After timidly breaking the news to her, we were surprised by her candid reaction. She was proud of us. Her marriage, it seems, was not very happy but she was trapped by financial restraints. As a homemaker in the 1950s and 1960s, she was bound by the fact that her husband controlled all of the money. In fact, she did not have her own bank account or know how to manage money until he passed away. She wished that, in her youth, she would have been strong, brave and independent like we were. She was happy that we had options and were not constrained by fear of the unknown. Divorce was simply not an option for her and she was glad that we were not trapped as she had been.

The aftermath of divorce can be messy. We deal with custody agreements, navigate complicated and emotional relationships with ex-spouses and lose sleep over financial worries. We carry heavy guilt over the massive disruption we have caused to our children’s lives and we suffer moments of great loneliness.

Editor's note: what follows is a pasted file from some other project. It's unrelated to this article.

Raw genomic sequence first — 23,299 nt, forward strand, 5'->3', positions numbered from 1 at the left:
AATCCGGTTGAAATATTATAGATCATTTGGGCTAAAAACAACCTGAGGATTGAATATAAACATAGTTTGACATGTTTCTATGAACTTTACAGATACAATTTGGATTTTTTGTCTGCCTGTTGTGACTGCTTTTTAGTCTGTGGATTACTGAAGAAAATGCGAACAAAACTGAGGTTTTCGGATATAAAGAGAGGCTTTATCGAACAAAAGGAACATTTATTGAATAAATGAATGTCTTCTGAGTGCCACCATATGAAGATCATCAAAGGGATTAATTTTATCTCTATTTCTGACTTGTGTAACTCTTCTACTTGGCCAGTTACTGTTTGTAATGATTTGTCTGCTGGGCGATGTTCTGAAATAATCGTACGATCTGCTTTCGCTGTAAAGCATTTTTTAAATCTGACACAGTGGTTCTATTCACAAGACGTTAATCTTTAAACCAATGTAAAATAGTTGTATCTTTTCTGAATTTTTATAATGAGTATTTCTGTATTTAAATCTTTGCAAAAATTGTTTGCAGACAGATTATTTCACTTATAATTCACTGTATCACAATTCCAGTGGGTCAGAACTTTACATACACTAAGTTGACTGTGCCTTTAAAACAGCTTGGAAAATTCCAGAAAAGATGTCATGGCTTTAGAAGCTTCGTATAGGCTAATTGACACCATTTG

However, it can also be empowering. After leaving my husband, I tried to create my new life with intention and purpose. My old life, after all, had been a result of going along with things because they were logical but not necessarily because they brought me joy. I didn’t want to make that mistake again. There were many choices to make, but all of them were within my control and this was exciting (and terrifying). Where did I want to live? Who did I want to spend my time with? How would I occupy my new-found free time when my children were with their dad? Who am I and who do I want to become?

Eventually, part of my life remodel involved dating and settling down once again. I also wanted to be mindful in choosing my new partner, so I sat down and made a list of qualities that I desire and need in the person with whom I choose to share my life. I ended up meeting a lovely man and we made the choice to merge our lives and our families. He has one son. I have two.